In this situation you may need to purge part of the materialized view log or unregister the unused materialized view. The clean up of a snapshot at master site includes. For each 'orphan' snapshot.
a. You should purge the associated snapshot log of the entries that were marked for the target snapshot
It will fail with error ORA-23424. In this case you'd need to use the procedure based on the identification of the target snapshot.
BEGIN DBMS_SNAPSHOT.PURGE_SNAPSHOT_FROM_LOG (snapshot_id); END; / You can find the snapshot id in dba_snapshot_logs view or dba_base_table_mviews view in Oracle9 and onwards.
220.127.116.11 HOW TO PURGE MANUALLY SNAPSHOT LOGS.
The Snapshot Logs can be purged using the following Oracle Replication procedures within the DBMS_SNAPSHOT package through one of the following interfaces:
Note: DBMS_SNAPSHOT is a synonym for DBMS_MVIEW.
18.104.22.168.1 To manually purge rows from a snapshot log, execute the PURGE_LOG stored procedure of the DBMS_SNAPSHOT package at the database that contains the log. For example, to purge entries from the snapshot log of the CUSTOMERS table that are necessary only for the least recently refreshed snapshot, execute the following procedure:
BEGIN DBMS_SNAPSHOT.PURGE_LOG ( master => 'sales.customers', num => 1, flag => 'DELETE'); END; /
22.214.171.124.2. The procedure DBMS_SNAPSHOT.PURGE_SNAPSHOT_FROM_LOG is called on the master site to delete the rows in snapshot refresh related data dictionary tables maintained at the master site for the specified snapshot identified by its snapshot_id or the combination of the snapowner, snapname, and the snapsite. If the snapshot specified is the oldest snapshot to have refreshed from any of the master tables, then the snapshot log is also purged. This procedure does not unregister the snapshot. In case there is an error while purging one of the snapshot logs, the successful pur snapshot logs are not rolled back. This is to minimize the size of the snapshot logs. In case of an error, this procedure can be invoked again until all the snapshot logs are purged Then this procedure will remove entries from the snapshot log (MLOG$_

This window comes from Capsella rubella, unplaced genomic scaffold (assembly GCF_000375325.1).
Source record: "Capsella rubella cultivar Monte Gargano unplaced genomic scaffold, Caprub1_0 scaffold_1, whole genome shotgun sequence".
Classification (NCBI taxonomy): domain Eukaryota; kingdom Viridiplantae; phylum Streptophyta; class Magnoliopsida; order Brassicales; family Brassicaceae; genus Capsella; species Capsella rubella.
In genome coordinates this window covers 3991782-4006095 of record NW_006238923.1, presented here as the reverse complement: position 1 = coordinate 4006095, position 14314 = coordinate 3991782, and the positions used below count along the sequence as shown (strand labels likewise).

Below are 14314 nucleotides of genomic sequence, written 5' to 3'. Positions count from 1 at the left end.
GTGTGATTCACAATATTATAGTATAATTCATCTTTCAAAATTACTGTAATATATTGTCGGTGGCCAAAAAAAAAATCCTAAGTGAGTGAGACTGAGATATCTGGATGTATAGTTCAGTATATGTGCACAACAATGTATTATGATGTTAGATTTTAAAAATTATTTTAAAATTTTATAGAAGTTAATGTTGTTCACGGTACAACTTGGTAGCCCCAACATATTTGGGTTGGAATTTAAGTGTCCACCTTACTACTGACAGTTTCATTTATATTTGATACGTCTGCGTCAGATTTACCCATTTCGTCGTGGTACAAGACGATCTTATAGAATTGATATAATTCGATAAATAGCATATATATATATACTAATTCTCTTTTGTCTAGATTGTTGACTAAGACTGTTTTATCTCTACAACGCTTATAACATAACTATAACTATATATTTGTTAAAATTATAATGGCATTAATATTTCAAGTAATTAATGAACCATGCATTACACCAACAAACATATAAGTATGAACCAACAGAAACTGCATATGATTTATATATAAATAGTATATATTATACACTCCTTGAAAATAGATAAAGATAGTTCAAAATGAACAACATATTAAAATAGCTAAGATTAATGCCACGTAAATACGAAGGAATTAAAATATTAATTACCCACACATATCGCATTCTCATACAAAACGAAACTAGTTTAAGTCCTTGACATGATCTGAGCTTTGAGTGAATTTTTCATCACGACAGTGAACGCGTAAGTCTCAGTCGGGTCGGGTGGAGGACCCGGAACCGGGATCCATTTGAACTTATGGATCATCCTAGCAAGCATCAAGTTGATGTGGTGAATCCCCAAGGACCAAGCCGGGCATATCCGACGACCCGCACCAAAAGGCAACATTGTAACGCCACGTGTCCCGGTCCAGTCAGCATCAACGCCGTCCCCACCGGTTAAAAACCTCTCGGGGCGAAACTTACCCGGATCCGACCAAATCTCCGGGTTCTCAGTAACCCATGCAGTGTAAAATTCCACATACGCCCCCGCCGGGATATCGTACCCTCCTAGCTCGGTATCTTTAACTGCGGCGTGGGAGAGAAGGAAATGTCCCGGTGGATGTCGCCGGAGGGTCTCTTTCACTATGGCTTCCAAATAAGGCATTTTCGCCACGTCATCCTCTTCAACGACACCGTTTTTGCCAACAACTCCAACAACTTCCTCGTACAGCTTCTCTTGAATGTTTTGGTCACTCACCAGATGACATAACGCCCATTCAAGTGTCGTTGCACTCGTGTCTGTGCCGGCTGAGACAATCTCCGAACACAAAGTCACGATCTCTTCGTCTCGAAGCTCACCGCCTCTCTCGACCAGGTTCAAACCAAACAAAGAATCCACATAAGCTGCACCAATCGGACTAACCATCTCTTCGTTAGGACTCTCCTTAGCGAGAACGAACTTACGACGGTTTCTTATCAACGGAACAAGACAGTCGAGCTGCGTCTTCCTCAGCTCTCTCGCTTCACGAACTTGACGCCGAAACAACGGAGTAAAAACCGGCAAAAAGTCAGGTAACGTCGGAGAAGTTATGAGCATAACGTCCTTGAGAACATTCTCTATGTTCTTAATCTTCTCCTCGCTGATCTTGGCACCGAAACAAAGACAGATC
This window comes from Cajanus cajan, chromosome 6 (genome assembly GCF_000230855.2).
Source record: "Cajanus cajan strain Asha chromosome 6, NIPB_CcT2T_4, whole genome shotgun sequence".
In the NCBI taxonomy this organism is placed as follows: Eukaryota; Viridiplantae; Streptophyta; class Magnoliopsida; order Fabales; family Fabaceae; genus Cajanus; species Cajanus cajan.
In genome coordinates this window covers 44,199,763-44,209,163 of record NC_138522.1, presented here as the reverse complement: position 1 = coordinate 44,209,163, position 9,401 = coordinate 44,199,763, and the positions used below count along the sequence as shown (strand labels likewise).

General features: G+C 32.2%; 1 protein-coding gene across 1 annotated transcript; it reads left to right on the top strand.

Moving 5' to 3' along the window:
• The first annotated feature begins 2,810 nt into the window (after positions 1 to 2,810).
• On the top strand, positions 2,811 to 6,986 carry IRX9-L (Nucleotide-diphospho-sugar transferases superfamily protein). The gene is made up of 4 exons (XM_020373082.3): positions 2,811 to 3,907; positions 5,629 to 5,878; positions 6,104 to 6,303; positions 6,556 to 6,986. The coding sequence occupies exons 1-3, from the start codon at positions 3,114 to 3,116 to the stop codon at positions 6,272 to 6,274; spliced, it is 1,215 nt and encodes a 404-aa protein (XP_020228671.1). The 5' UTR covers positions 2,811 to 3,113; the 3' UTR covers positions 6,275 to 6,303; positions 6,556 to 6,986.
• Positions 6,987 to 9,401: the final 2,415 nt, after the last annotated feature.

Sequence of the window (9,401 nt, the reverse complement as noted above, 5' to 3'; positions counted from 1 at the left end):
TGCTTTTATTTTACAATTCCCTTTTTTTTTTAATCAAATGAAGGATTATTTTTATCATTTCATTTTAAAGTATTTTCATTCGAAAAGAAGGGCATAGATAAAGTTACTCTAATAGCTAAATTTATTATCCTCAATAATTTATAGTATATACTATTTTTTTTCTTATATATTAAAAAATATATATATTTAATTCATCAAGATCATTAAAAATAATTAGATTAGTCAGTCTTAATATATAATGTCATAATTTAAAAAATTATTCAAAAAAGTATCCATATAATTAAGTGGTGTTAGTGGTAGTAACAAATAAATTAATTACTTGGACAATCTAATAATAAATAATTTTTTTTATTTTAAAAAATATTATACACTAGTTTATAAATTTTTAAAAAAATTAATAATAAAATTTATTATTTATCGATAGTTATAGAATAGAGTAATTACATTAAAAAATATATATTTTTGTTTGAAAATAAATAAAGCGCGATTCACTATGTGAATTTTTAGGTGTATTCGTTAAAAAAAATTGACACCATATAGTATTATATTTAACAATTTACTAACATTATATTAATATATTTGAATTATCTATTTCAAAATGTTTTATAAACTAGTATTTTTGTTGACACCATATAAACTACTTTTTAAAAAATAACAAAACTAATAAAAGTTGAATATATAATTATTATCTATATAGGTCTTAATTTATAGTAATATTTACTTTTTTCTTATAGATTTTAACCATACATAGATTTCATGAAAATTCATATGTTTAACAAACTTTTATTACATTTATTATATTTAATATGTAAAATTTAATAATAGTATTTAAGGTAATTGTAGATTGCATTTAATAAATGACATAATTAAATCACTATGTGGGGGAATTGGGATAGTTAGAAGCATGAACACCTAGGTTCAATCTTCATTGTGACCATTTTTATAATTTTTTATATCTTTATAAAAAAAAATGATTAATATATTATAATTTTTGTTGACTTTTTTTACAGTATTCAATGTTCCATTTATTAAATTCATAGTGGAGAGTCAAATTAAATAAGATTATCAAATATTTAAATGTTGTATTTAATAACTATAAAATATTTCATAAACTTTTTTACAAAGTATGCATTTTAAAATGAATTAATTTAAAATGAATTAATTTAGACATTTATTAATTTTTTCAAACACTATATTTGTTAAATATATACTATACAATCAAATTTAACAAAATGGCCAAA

) as well as remove the entry of that snapshot from the sys.slog$ table.
This procedure has two interfaces:
PROCEDURE purge_snapshot_from_log( snapowner IN VARCHAR2, snapname IN VARCHAR2, snapsite IN VARCHAR2);
PROCEDURE purge_snapshot_from_log( snapshot_id IN BINARY_INTEGER);
If the snapshot has been purged due a mistake and the related entry in SYS.SLOG$ has been deleted. Next fast refresh will fail, you must execute a complete refresh that will once again register the snapshot by inserting an entry into the sys.slog$ table.
126.96.36.199.3 To unregister the snapshot from regsnap$ it is necessary to execute.
DBMS_SNAPSHOT.UNREGISTER_SNAPSHOT (snapowner IN VARCHAR2, snapname IN VARCHAR2, snapsite IN VARCHAR2);
2.2 MANAGING SNAPSHOT LOG SPACE. PERFORMANCE.